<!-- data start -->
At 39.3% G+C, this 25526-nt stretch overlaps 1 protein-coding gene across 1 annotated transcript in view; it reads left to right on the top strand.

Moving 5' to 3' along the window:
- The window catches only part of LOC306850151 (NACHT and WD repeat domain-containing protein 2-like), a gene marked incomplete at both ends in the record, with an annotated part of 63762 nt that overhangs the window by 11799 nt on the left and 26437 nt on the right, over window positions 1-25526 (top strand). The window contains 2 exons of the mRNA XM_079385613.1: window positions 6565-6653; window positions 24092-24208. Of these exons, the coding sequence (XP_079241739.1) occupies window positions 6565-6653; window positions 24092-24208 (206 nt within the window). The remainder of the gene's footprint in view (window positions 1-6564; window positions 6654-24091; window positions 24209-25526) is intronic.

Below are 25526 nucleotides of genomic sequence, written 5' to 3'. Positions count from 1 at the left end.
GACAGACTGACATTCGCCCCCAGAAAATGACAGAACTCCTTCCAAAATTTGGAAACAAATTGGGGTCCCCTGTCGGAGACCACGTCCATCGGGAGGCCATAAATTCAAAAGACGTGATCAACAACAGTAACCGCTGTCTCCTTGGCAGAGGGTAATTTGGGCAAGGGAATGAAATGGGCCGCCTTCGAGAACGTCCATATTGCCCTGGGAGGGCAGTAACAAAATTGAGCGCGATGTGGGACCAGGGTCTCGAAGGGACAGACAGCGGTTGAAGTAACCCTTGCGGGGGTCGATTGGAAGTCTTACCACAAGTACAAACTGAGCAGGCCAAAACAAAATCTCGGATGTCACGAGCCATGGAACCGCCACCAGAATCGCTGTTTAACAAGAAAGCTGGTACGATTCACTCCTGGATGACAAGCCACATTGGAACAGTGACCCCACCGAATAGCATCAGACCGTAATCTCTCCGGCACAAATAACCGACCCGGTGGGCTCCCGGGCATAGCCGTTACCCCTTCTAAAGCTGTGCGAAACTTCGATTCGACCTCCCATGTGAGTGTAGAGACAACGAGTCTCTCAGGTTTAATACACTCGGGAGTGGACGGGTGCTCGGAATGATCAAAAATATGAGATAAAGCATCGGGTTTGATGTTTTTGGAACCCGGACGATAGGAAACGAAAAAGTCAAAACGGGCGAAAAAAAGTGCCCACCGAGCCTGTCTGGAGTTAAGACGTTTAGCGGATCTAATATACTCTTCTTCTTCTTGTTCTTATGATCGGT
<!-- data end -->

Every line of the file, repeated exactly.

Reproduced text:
At 39.3% G+C, this 25526-nt stretch overlaps 1 protein-coding gene across 1 annotated transcript in view; it reads left to right on the top strand.

Moving 5' to 3' along the window:
- The window catches only part of LOC306850151 (NACHT and WD repeat domain-containing protein 2-like), a gene marked incomplete at both ends in the record, with an annotated part of 63762 nt that overhangs the window by 11799 nt on the left and 26437 nt on the right, over window positions 1-25526 (top strand). The window contains 2 exons of the mRNA XM_079385613.1: window positions 6565-6653; window positions 24092-24208. Of these exons, the coding sequence (XP_079241739.1) occupies window positions 6565-6653; window positions 24092-24208 (206 nt within the window). The remainder of the gene's footprint in view (window positions 1-6564; window positions 6654-24091; window positions 24209-25526) is intronic.

Below are 25526 nucleotides of genomic sequence, written 5' to 3'. Positions count from 1 at the left end.
GACAGACTGACATTCGCCCCCAGAAAATGACAGAACTCCTTCCAAAATTTGGAAACAAATTGGGGTCCCCTGTCGGAGACCACGTCCATCGGGAGGCCATAAATTCAAAAGACGTGATCAACAACAGTAACCGCTGTCTCCTTGGCAGAGGGTAATTTGGGCAAGGGAATGAAATGGGCCGCCTTCGAGAACGTCCATATTGCCCTGGGAGGGCAGTAACAAAATTGAGCGCGATGTGGGACCAGGGTCTCGAAGGGACAGACAGCGGTTGAAGTAACCCTTGCGGGGGTCGATTGGAAGTCTTACCACAAGTACAAACTGAGCAGGCCAAAACAAAATCTCGGATGTCACGAGCCATGGAACCGCCACCAGAATCGCTGTTTAACAAGAAAGCTGGTACGATTCACTCCTGGATGACAAGCCACATTGGAACAGTGACCCCACCGAATAGCATCAGACCGTAATCTCTCCGGCACAAATAACCGACCCGGTGGGCTCCCGGGCATAGCCGTTACCCCTTCTAAAGCTGTGCGAAACTTCGATTCGACCTCCCATGTGAGTGTAGAGACAACGAGTCTCTCAGGTTTAATACACTCGGGAGTGGACGGGTGCTCGGAATGATCAAAAATATGAGATAAAGCATCGGGTTTGATGTTTTTGGAACCCGGACGATAGGAAACGAAAAAGTCAAAACGGGCGAAAAAAAGTGCCCACCGAGCCTGTCTGGAGTTAAGACGTTTAGCGGATCTAATATACTCTTCTTCTTCTTGTTCTTATGATCGGT